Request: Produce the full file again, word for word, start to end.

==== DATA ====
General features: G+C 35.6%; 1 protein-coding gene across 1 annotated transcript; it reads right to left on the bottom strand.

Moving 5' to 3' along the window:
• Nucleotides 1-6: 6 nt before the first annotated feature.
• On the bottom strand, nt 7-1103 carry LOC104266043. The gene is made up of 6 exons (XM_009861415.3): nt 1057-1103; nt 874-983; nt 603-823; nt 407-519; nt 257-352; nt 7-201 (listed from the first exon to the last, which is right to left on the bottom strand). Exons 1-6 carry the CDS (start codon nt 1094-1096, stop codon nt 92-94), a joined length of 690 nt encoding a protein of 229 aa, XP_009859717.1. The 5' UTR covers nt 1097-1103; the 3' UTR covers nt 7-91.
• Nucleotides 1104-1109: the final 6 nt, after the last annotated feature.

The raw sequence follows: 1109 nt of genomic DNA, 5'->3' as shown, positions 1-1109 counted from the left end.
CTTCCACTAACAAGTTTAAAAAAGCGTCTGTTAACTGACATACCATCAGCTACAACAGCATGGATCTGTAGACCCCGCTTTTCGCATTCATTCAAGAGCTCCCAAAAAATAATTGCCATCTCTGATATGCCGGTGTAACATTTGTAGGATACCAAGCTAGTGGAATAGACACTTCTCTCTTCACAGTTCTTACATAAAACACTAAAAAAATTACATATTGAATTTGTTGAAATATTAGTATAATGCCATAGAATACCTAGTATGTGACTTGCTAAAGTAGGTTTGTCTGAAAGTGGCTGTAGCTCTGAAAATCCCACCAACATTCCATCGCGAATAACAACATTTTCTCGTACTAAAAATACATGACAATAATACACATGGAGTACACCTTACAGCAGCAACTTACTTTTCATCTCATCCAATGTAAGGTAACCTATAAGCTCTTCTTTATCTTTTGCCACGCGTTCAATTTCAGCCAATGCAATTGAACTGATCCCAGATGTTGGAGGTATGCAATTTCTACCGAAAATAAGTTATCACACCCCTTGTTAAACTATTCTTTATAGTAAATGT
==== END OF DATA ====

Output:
General features: G+C 35.6%; 1 protein-coding gene across 1 annotated transcript; it reads right to left on the bottom strand.

Moving 5' to 3' along the window:
• Nucleotides 1-6: 6 nt before the first annotated feature.
• On the bottom strand, nt 7-1103 carry LOC104266043. The gene is made up of 6 exons (XM_009861415.3): nt 1057-1103; nt 874-983; nt 603-823; nt 407-519; nt 257-352; nt 7-201 (listed from the first exon to the last, which is right to left on the bottom strand). Exons 1-6 carry the CDS (start codon nt 1094-1096, stop codon nt 92-94), a joined length of 690 nt encoding a protein of 229 aa, XP_009859717.1. The 5' UTR covers nt 1097-1103; the 3' UTR covers nt 7-91.
• Nucleotides 1104-1109: the final 6 nt, after the last annotated feature.

The raw sequence follows: 1109 nt of genomic DNA, 5'->3' as shown, positions 1-1109 counted from the left end.
CTTCCACTAACAAGTTTAAAAAAGCGTCTGTTAACTGACATACCATCAGCTACAACAGCATGGATCTGTAGACCCCGCTTTTCGCATTCATTCAAGAGCTCCCAAAAAATAATTGCCATCTCTGATATGCCGGTGTAACATTTGTAGGATACCAAGCTAGTGGAATAGACACTTCTCTCTTCACAGTTCTTACATAAAACACTAAAAAAATTACATATTGAATTTGTTGAAATATTAGTATAATGCCATAGAATACCTAGTATGTGACTTGCTAAAGTAGGTTTGTCTGAAAGTGGCTGTAGCTCTGAAAATCCCACCAACATTCCATCGCGAATAACAACATTTTCTCGTACTAAAAATACATGACAATAATACACATGGAGTACACCTTACAGCAGCAACTTACTTTTCATCTCATCCAATGTAAGGTAACCTATAAGCTCTTCTTTATCTTTTGCCACGCGTTCAATTTCAGCCAATGCAATTGAACTGATCCCAGATGTTGGAGGTATGCAATTTCTACCGAAAATAAGTTATCACACCCCTTGTTAAACTATTCTTTATAGTAAATGT